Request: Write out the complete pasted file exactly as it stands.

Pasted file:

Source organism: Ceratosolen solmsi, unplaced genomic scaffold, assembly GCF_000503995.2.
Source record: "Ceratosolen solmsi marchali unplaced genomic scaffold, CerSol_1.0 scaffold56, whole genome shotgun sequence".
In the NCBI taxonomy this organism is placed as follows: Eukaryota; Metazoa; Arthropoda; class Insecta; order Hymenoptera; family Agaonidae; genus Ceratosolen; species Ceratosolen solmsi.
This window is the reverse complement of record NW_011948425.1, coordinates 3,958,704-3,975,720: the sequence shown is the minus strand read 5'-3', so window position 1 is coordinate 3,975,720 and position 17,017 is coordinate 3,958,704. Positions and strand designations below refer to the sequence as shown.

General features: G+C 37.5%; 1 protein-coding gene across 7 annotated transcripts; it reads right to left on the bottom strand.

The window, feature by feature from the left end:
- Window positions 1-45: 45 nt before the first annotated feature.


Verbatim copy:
Source organism: Ceratosolen solmsi, unplaced genomic scaffold, assembly GCF_000503995.2.
Source record: "Ceratosolen solmsi marchali unplaced genomic scaffold, CerSol_1.0 scaffold56, whole genome shotgun sequence".
In the NCBI taxonomy this organism is placed as follows: Eukaryota; Metazoa; Arthropoda; class Insecta; order Hymenoptera; family Agaonidae; genus Ceratosolen; species Ceratosolen solmsi.
This window is the reverse complement of record NW_011948425.1, coordinates 3,958,704-3,975,720: the sequence shown is the minus strand read 5'-3', so window position 1 is coordinate 3,975,720 and position 17,017 is coordinate 3,958,704. Positions and strand designations below refer to the sequence as shown.

General features: G+C 37.5%; 1 protein-coding gene across 7 annotated transcripts; it reads right to left on the bottom strand.

The window, feature by feature from the left end:
- Window positions 1-45: 45 nt before the first annotated feature.